You need to have some knowledge of what to look for and expect from an organic garden. You need to know what resources are available to you and who can provide you answers as to what you need for your organic garden. The tips below can help you with how to start.
Selecting a climbing plant. Climbing plants are usually container-grown, although occasionally they are sold as bare-root plants. Choose a healthy looking plant with a good framework of both established stems and new shoots. Turn the pot over, and check to see if there are any young roots growing out of the holes in the bottom. If so, this means that the plant is well-rooted. Reject any plant that is potbound (meaning you can’t easily remove it from the pot).
Slug-proof your garden with smart perennial choices. It is alarming to see how quickly slugs, and their cousin snails, can annihilate a plant. These pests are especially attracted to tender sprouts and to delicate, soft leaves. Others, though, are disliked by slugs and snails. Those with rough leaves or an unappetizing taste will be less desired by slugs and snails. Selecting an unappetizing perennial, such as campanula or heuchera, will help stop them from being eaten.
If you live in an area with clay soil, coat your shovel or gardening trowel with flour or car wax before you start digging your garden. This will prevent soil from sticking to the blade of your shovel, making your work much easier. It also lengthens the life of your shovel by preventing rust.
A great way to maximize garden potential is to plant perennials. Some edible vegetables will come back year after year with minimal maintenance like weeding, mulching, and fertilizing. Asparagus, bunching onions, and horseradish all will come back every year. Depending upon climate, there are many options for growing perennial vegetables for a maximum yield.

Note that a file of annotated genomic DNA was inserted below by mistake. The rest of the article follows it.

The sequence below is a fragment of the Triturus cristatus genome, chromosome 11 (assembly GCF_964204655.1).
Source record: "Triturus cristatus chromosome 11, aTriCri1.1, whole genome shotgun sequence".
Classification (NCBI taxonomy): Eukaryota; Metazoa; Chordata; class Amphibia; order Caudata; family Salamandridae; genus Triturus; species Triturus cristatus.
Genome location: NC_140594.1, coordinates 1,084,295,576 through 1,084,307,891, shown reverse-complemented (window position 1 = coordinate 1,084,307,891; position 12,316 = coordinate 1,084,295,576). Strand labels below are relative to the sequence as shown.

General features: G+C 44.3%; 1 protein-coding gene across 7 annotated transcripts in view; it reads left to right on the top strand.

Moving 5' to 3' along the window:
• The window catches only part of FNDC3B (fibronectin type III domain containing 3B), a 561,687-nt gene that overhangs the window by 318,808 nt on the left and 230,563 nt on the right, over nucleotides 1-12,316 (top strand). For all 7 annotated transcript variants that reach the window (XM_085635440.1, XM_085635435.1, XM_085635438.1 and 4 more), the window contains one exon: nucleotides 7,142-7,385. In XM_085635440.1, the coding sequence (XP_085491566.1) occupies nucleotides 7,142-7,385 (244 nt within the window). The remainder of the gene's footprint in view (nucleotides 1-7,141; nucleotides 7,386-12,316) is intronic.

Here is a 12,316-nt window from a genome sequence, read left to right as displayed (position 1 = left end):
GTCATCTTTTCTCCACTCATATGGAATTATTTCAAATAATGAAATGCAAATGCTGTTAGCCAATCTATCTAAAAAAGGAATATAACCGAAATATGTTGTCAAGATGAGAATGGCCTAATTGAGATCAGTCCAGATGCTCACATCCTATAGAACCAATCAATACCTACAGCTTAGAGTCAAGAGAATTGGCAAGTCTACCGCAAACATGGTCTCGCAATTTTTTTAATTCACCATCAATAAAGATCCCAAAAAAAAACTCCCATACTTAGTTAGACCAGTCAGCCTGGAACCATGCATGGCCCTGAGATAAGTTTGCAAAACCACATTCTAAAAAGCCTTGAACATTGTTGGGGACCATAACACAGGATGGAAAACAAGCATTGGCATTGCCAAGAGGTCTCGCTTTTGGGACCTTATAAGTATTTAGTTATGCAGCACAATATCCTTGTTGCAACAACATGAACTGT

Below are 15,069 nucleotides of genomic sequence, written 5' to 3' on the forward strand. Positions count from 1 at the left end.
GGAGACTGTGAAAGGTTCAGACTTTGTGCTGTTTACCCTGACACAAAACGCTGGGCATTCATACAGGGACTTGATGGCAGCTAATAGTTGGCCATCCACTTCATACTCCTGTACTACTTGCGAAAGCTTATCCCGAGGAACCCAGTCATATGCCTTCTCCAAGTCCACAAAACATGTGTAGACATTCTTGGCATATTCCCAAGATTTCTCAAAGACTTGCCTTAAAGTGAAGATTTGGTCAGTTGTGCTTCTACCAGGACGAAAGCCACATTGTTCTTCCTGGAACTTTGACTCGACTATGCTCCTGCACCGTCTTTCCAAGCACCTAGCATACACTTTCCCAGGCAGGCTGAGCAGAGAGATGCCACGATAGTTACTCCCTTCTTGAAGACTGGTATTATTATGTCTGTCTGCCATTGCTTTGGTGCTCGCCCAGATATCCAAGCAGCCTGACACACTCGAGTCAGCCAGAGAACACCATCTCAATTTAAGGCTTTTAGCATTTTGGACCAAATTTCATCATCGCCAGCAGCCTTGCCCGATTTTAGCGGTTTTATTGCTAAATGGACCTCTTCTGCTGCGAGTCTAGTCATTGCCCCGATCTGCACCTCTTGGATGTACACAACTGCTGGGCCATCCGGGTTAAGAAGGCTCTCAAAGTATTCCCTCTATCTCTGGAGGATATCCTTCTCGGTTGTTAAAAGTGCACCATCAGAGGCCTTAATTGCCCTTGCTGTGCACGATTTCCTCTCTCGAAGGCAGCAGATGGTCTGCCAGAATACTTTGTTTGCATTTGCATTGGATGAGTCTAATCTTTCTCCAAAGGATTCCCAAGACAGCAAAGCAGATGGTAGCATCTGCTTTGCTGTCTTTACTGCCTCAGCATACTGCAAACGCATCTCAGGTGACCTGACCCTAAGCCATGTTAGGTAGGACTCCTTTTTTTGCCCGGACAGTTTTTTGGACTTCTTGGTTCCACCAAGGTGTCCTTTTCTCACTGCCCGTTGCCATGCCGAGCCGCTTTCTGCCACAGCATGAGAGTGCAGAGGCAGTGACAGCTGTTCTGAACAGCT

Keep interested in gardening by trying something new each year. While tried and true favorites will always be a part of the garden, reserve a part for something new and exciting to keep interest. Keep in mind that some trial and error will be required because one crop that will be a flop in the fall, might be an excellent crop in the spring.
Use foliar feeding to help shocked or struggling plants recover. Plants can consume nutrients through their leaves quicker than through their roots. If they are having trouble getting nutrients through their roots, spray their leaves with liquid food. Be careful not to overfeed them this way. They may need to feed only twice a month.
If your tomato plants have long branches that are not flowering or producing fruit, go ahead and pinch them off. It won’t hurt the plant, but will actually help. Pruning back the branches that are not producing fruit, allows the plant to focus its energy and nutrients on producing larger and more flavorful fruit.
As you have seen in the above tips, there is a lot of knowledge you can acquire before starting to grow your own organic garden and it’s this knowledge that can help it grow successfully. Do what you must to find out what you need and what you need to do to have a successful organic garden.